[[2]] a defenceless woman had been taken advantage of to take her horses away & so on, I did not pay too much attention for she was not the first woman by many who had visited me that day but most of them were quiet & in tears, she was furious & showed it. When I learned who my distinguished visitors were I unbent, of course we apologised for our soldiers having taken the property of two such distinguished Generals, that no stone should be left unturned to find the horse etc etc & the hope she would accept the assurances of my profound considerations. But after a long search it became evident that only one of the horses could be found & I had to break the news to her, at the same moment a happy thought struck me & that was to offer her another & I did so, asking whether there was any other horse she would select in its place, for the first time her face relaxed & looking at me she said in a half incredulous manner, Yes I should like that one — Then, I said, Madam please regard him as yours! But do you really mean it she said smiling sweetly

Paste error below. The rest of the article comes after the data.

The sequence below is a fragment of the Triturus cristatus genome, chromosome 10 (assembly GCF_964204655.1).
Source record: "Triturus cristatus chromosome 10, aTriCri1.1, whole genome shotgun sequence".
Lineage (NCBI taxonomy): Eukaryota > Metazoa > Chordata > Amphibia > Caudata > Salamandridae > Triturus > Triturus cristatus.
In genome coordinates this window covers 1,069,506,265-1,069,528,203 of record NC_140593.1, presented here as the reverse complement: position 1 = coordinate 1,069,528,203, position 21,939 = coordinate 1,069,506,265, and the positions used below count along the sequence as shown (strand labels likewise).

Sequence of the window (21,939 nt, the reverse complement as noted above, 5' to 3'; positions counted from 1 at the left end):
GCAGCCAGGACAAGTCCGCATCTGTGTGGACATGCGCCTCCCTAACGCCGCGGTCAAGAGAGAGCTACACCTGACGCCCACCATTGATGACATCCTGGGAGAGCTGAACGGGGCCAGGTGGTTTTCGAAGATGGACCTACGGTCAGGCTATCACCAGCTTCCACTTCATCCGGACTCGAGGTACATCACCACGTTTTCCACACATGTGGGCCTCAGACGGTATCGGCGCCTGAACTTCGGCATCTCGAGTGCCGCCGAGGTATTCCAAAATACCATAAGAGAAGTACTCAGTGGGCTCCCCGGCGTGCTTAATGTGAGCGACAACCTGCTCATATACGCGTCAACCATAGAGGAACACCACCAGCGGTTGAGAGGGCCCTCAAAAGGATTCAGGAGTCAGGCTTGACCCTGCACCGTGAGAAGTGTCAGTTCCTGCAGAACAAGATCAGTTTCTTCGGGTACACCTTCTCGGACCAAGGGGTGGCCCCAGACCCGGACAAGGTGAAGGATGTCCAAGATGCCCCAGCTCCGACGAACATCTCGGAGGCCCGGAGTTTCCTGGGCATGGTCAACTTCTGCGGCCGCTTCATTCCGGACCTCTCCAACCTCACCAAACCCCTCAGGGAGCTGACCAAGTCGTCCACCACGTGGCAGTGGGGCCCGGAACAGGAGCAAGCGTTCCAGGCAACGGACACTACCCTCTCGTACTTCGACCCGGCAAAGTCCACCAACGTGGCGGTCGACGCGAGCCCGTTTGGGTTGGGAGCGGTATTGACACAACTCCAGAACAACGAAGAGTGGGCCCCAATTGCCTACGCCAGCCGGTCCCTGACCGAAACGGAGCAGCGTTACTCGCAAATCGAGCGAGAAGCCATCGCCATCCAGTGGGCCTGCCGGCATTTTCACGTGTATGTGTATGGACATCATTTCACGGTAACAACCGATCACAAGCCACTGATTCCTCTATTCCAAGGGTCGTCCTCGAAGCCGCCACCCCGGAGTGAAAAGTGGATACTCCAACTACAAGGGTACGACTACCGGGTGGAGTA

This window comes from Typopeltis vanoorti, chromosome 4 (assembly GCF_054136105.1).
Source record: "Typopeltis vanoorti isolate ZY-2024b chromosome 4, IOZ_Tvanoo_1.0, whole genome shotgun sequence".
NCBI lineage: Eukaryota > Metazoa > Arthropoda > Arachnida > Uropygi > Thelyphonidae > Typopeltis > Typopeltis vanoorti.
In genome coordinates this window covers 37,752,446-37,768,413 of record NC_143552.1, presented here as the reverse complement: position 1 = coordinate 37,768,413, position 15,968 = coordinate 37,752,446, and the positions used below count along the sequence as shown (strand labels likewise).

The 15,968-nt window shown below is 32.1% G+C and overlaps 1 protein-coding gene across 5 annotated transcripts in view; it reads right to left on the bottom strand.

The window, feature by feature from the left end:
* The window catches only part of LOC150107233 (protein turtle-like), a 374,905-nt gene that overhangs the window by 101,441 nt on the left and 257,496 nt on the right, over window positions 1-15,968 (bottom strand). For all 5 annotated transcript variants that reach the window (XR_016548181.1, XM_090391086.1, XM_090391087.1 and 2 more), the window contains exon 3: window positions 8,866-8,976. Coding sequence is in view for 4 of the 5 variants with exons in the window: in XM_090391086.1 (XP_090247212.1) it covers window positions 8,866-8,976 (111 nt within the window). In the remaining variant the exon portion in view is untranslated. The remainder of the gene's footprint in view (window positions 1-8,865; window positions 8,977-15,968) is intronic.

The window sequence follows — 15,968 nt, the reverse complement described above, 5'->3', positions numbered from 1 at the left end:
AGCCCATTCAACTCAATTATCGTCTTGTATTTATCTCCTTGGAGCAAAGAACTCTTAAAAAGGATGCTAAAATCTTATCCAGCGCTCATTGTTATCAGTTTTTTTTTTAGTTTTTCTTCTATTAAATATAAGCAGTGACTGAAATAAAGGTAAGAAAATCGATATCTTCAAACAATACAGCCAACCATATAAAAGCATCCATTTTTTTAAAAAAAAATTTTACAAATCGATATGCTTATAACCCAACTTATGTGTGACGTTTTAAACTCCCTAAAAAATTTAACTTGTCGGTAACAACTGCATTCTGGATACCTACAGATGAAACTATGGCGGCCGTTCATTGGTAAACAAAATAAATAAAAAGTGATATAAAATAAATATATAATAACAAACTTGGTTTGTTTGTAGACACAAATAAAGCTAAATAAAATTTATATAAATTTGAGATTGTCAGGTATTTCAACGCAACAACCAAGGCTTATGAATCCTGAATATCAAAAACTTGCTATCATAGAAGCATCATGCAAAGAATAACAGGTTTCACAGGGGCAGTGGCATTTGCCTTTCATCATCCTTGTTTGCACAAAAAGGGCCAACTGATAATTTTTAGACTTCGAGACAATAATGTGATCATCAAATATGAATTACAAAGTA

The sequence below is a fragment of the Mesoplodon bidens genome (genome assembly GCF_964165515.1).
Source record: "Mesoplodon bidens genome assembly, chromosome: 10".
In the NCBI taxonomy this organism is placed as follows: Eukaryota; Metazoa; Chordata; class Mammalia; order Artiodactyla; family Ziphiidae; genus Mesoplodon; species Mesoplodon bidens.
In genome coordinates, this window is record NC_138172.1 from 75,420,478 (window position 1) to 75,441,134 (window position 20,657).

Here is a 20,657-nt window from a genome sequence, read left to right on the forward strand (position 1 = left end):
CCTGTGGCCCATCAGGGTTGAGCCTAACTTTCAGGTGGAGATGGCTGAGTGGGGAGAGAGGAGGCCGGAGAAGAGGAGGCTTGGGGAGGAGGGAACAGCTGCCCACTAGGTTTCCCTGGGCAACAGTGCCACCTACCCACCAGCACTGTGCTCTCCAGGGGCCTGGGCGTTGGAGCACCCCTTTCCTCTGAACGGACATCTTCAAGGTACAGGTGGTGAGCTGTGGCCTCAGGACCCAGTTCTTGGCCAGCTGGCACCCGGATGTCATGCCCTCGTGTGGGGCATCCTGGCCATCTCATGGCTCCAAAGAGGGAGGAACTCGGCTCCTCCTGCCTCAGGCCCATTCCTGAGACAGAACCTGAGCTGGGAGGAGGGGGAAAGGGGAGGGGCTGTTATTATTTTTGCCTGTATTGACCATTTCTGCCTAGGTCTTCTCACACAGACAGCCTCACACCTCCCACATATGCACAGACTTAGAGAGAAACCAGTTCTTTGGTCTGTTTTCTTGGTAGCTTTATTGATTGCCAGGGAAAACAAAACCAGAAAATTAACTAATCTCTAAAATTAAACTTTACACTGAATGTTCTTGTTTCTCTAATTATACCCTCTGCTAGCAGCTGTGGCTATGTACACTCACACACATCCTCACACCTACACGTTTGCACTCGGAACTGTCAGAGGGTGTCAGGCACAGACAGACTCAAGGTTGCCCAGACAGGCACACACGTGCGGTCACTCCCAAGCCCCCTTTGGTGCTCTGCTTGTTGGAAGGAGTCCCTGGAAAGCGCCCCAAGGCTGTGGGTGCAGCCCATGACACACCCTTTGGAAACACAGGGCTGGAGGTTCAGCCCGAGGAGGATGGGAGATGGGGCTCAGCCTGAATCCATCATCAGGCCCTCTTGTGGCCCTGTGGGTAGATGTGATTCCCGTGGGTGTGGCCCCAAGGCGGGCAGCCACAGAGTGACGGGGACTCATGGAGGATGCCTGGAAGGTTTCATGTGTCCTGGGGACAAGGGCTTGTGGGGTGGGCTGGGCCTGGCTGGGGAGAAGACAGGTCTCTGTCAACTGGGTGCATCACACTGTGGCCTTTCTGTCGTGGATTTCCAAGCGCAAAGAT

[[3]] I never was more serious in my life I replied, & in case he does not suit you take another, in fact I will send you up two & you can take your choice.

The victory was won, we talked chatted she came & sat down in a tent with us we sent for her carriage & parted the best of friends.

To day[sic] I made my offered call to know which horse she preferred, she hesitated to ask me in & I chatted to her in the verandah, she then apologised & said what would the people of Pretoria say if she the wife of a Republican General was seen entertaining a British Officer against whom her husband was fighting! I said that but for that remark I had intended paying both Mrs Botha & herself  a formal visit but that for the present I must postpone the pleasure & in this way we chatted for the best part of half an hour, during which time Roberts with Baden Powel[3] rode past (B.P. had just that moment arrived from Mafeking[)]. He returned my salute with it possible extra courtesy knowing not only a lady was there, but who she was for her house is next to his. So all is well that

[[4]] ends well Mrs L Meyer had found at least one British officer who treats her with consideration her idea was that we are all brutes & full of condescension .